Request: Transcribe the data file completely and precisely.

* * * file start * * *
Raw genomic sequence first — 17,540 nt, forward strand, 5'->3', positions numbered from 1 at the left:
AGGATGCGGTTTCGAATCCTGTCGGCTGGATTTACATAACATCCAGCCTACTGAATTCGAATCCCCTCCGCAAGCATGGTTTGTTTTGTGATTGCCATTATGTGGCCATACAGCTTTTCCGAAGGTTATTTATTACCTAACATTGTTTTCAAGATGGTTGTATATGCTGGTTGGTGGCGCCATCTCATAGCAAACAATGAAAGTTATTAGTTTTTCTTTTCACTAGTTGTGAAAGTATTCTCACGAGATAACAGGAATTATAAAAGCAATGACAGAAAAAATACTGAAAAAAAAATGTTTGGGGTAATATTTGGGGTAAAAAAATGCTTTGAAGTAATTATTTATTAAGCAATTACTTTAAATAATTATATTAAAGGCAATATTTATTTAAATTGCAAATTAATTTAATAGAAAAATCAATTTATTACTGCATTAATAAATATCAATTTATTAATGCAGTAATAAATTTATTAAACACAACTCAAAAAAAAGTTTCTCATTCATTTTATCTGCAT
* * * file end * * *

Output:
Raw genomic sequence first — 17,540 nt, forward strand, 5'->3', positions numbered from 1 at the left:
AGGATGCGGTTTCGAATCCTGTCGGCTGGATTTACATAACATCCAGCCTACTGAATTCGAATCCCCTCCGCAAGCATGGTTTGTTTTGTGATTGCCATTATGTGGCCATACAGCTTTTCCGAAGGTTATTTATTACCTAACATTGTTTTCAAGATGGTTGTATATGCTGGTTGGTGGCGCCATCTCATAGCAAACAATGAAAGTTATTAGTTTTTCTTTTCACTAGTTGTGAAAGTATTCTCACGAGATAACAGGAATTATAAAAGCAATGACAGAAAAAATACTGAAAAAAAAATGTTTGGGGTAATATTTGGGGTAAAAAAATGCTTTGAAGTAATTATTTATTAAGCAATTACTTTAAATAATTATATTAAAGGCAATATTTATTTAAATTGCAAATTAATTTAATAGAAAAATCAATTTATTACTGCATTAATAAATATCAATTTATTAATGCAGTAATAAATTTATTAAACACAACTCAAAAAAAAGTTTCTCATTCATTTTATCTGCAT